Church History Volume One: From Christ to Pre-Reformation

Article excerpt

Church History Volume One: From Christ to Pre-Reformation. By Everett Ferguson. Grand Rapids: Zondervan, 2005, 544 pp., $29.99.

Everett Ferguson, an experienced scholar of the early church, provides a generally concise and thorough summary of the first thirteen centuries of church history in his book Church History Volume One: From Christ to Pre-Reformation. Ferguson, professor emeritus of Bible and distinguished scholar-in-residence at Abilene Christian University, earned his Ph.D. from Harvard in 1960 and established himself in the decades to follow with numerous scholarly publications in the area of patristic studies. His publications include Backgrounds of Early Christianity (2d ed.; Eerdmans, 1993), Recent Studies in Early Christianity, ed. (Garland, 1999), and A Biblical Ecclesiology for Today (Eerdmans, 1996). Ferguson is past president of the North American Patristics Society, served as general editor of the two-volume Encyclopedia of Early Christianity (Garland, 1990), and has been co-editor of the Journal of Early Christian Studies. Church History Volume Two: Reformation to the Present (John D. Woodbridge and Frank James III) is forthcoming from Zondervan. In Church History Volume One, Ferguson uses his patristics expertise to relate the main narrative of early Christianity and introduce readers to scholarly debates in the field. Though as an introductory text the book does not argue one central thesis, some recurring themes are that church history is a history of people, a theological history, and a morally mixed history.

The preface outlines some of Ferguson's presuppositions and methodologies as a historian. First, Ferguson relates the narrative of church history as one who is friendly to the church. He "writes from the perspective that church history is the story of the greatest community the world has known and the greatest movement in world history" (p. 25). second, he regards the telling of church history as a theological enterprise. Without explicitly stating that the book engages in historical theologizing, Ferguson speaks in categories that show readers he is not afraid to speak in theological categories and at times make theological judgments regarding the characters of church history. For Ferguson, church history is a narrative with "great acts of faith and great failures in sin and unfaithfulness," as well as a story about people who made "the theological affirmation of being a redeemed people" (p. 25). Third, he gives greatest attention to Western church history because of his own heritage as a participant in the Western church. Methodologically, Ferguson's emphasis on the West may cause readers to underestimate the importance of certain movements and controversies in the East. But keeping in mind Ferguson's admitted focus on the West should prevent misunderstandings.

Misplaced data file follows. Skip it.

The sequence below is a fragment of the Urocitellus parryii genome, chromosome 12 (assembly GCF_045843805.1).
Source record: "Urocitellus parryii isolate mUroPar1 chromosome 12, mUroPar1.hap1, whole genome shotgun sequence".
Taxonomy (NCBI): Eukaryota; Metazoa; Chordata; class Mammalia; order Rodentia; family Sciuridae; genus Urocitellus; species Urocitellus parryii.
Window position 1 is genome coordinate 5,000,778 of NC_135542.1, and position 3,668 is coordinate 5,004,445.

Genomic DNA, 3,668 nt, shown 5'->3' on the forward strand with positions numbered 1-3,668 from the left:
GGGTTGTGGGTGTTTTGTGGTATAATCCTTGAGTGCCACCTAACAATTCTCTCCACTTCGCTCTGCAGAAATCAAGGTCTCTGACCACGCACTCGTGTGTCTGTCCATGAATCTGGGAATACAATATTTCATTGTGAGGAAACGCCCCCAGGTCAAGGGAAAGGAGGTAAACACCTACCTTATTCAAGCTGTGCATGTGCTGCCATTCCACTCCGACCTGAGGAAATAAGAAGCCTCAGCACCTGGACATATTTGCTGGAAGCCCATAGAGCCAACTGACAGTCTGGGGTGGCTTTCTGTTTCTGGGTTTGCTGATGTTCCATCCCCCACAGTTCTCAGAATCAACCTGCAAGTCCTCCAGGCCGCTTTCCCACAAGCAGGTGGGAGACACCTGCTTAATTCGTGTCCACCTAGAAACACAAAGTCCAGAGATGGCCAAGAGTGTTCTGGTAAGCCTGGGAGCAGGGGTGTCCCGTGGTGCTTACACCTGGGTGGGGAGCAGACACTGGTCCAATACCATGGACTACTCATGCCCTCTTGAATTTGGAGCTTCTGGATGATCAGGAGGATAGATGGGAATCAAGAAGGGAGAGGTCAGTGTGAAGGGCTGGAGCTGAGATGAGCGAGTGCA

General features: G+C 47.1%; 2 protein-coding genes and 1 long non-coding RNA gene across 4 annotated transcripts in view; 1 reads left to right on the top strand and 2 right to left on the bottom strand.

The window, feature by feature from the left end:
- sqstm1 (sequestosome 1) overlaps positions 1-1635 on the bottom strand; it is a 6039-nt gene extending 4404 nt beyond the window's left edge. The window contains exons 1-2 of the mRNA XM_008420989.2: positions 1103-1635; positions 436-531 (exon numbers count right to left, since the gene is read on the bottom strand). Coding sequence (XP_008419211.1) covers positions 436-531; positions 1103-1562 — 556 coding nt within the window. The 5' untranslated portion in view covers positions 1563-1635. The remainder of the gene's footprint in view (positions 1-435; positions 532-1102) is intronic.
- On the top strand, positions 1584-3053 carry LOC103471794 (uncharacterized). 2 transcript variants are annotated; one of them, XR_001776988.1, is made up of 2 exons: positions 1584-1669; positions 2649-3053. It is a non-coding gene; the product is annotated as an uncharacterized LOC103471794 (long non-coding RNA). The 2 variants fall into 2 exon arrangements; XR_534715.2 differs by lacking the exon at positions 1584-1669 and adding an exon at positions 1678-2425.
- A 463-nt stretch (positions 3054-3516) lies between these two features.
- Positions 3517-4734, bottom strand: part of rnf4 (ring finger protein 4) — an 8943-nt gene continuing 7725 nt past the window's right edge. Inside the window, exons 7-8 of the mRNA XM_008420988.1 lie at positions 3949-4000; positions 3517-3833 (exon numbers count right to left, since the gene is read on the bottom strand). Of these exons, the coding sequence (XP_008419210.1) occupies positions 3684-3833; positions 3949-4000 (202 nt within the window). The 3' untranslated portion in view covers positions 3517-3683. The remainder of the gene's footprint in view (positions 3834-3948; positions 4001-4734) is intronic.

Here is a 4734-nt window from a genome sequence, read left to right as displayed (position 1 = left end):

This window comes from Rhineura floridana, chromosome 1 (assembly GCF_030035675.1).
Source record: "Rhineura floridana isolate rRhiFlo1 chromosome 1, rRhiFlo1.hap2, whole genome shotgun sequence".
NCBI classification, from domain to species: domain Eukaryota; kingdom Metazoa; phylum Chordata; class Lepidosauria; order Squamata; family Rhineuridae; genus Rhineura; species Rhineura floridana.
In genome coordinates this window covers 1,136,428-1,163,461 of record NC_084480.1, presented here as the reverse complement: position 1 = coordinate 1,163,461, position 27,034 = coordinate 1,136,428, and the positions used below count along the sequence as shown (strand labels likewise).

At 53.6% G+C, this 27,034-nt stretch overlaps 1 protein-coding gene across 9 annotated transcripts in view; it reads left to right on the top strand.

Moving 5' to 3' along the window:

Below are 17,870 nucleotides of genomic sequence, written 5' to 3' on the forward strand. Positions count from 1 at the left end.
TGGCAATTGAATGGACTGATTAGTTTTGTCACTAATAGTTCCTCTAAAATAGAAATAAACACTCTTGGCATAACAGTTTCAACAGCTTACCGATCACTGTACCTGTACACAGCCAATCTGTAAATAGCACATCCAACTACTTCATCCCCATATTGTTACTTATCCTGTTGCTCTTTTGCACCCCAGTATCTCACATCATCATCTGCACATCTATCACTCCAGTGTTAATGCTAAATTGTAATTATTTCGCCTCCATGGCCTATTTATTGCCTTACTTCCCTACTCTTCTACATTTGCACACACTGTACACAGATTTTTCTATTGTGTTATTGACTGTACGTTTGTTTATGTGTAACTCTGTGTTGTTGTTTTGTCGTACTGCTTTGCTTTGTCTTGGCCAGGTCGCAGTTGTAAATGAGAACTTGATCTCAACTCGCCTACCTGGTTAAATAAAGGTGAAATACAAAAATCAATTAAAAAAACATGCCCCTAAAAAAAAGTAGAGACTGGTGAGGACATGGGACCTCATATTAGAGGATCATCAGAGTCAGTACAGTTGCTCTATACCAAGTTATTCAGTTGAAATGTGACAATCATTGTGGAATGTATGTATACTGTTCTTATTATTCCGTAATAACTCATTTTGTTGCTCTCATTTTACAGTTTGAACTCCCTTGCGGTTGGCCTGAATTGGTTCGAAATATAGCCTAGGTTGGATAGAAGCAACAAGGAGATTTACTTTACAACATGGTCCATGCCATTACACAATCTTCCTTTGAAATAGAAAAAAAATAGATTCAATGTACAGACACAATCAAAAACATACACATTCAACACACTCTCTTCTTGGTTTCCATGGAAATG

The book's twenty-four chapters are not divided into parts or sections, which may present difficulty for readers seeking to categorize church history in periods or eras. Yet the text presents substantive treatment of each major period during the church's first thirteen centuries. The narrative focuses on important ideas and movements rather than a collection of dates. The story proceeds generally along chronological lines, with some jumps back and forth in order to present the histories of movements and geographic regions with continuity. Summaries at the end of each chapter helpfully synthesize major historical trends for any readers who find chronological discontinuities confusing. In-depth profiles of important figures add substance to the narrative, and frequent discussions of art and architecture supplement the standard sources utilized by church history texts. Maps, charts, and illustrations are peppered throughout the book.

On the early church up to Constantine, Ferguson includes nine chapters covering the beginnings of the church in the NT, the generation immediately following the apostles, and Christianity's expansion through the Roman Empire. …